1848: First Presbyterian Church of Pottstown, PA
“I don’t see how I can live in a town that lacks a Presbyterian Church.” Those were the words of Jacob Yost’s fiancée, Mary. Yost was a retiring Congressman from Pottstown, but he was Lutheran. She was a young widow who met Jacob in Washington, D.C., and a staunch Presbyterian originally from Troy, New York. She accepted Jacob’s proposal for marriage, but her remark would prove to be the catalyst for the organization of the new church. Jacob joined Mary in helping to organize a Presbyterian church along with eight other pioneering individuals in 1848. Among the supporters of the new church’s first building campaign was President James Buchanan, a Presbyterian and friend of Jacob Yost.
During the church’s first half-century, it shared a close relationship with The Hill School, which had been founded by a Presbyterian minister. The first prominent headmaster of the school, Matthew Meigs, was an elder at First Presbyterian Church and a leader in the denomination. In the days before the school built its own chapel, the students attended the church. Mr. Meigs told a friend that he felt responsible to recruit a pastor for the church who would make the services “interesting, stimulating, and inspiring.” Not only did Mr. Meigs help to recruit the new minister, Rev. Henry Dyckman, he personally paid part of his salary. The church and the Hill School benefitted as the church doubled in size under Rev. Dyckman’s tenure.
The pastor who has served the longest in First Presbyterian’s history was a Welshman, Rev. Arthur Simpson, who served from 1915 to 1939. He was most beloved, unlike some of his ideas. His introduction of a live shooting range in the basement of the church for the Boy Scouts was brought to a quick end.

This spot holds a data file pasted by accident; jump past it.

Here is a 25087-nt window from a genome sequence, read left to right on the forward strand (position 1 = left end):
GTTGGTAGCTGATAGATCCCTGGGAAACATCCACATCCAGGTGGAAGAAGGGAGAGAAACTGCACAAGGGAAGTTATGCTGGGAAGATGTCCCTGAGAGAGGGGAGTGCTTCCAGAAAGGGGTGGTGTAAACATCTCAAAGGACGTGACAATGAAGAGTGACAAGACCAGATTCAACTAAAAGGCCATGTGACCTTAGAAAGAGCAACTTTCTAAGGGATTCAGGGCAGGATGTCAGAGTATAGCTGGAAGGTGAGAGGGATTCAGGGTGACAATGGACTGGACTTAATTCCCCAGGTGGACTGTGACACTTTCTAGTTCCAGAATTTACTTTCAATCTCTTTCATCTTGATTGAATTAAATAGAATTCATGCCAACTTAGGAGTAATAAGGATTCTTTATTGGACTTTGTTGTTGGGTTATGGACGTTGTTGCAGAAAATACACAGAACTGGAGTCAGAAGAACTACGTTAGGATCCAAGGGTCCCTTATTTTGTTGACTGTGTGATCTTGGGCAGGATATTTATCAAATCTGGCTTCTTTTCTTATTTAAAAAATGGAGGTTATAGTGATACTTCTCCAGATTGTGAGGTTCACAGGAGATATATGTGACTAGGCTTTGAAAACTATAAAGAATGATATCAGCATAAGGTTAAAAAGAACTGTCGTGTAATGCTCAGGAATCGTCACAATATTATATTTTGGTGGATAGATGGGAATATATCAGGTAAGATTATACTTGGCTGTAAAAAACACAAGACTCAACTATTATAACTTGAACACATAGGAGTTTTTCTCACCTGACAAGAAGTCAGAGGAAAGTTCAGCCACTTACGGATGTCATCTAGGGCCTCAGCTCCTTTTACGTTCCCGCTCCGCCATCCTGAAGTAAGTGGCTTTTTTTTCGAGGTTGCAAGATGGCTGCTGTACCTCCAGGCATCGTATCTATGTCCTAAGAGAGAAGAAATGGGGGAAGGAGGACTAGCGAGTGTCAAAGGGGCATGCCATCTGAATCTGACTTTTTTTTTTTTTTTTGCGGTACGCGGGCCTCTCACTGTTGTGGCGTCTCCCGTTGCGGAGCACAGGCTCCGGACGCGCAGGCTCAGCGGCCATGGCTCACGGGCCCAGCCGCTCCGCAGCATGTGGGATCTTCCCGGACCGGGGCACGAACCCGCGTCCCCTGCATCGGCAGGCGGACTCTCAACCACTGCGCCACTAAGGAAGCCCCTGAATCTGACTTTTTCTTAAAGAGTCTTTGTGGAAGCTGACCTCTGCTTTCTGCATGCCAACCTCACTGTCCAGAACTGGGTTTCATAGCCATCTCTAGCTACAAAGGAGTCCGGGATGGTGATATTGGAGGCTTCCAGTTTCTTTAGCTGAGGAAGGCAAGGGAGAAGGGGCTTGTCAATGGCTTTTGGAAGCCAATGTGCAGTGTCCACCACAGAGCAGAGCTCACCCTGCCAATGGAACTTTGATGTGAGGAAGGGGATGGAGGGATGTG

The growing church needed to expand, but it could not do so in its original downtown location. In 1962, the church moved a mile north and dedicated its new sanctuary and building. The church reached its peak membership in the early 1970s before facing a membership decline that paralleled Pottstown’s industrial decline. But in 1993 the church completed a new addition, and the church has been slowly growing since the early 1990s.
Hallmarks of First Presbyterian’s ministry through the years have been its strong music program, a vibrant children and youth ministry, and active local, national, and global outreach ministries. Our mission statement describes our vision and directs our common life: “four generations of Christians seeking together to grow deeper in Christ to reach farther in love.” We are happy to send many children and youth each summer to Camp Kirkwood so they can grow deeper in Christ. Our middle school youth reach out in love locally through summer Mission Mornings. Our senior high youth recently completed their 22nd summer workcamp, working this time to keep elderly folks in Lynchburg, Virginia warm, safe, and dry in their homes. Since 2005, eleven adult mission crews have gone forth to various PDA sites around the country, and other adult/college teams have brought clean water to eight villages in Honduras in partnership with Living Waters for the World.
Carter Lester and Kerry Pidcock-Lester have served as co-pastors of First Presbyterian Church since 1994. We are excited about what God has been doing through Presbyterians for 300 years in the Philadelphia area and for the past 169 years in Pottstown. We are even more excited about what God has in store for all of us in the future!
This brief history was recently updated as a part of the Presbytery of Philadelphia’s 300th Anniversary Year of Celebration and Witness. The story of the congregations throughout the Presbytery were revised to remind us of our past even as we live into the present and move towards God’s promised future. Read more about the 300th Anniversary: www.presbyphl.org/300th-Anniversary.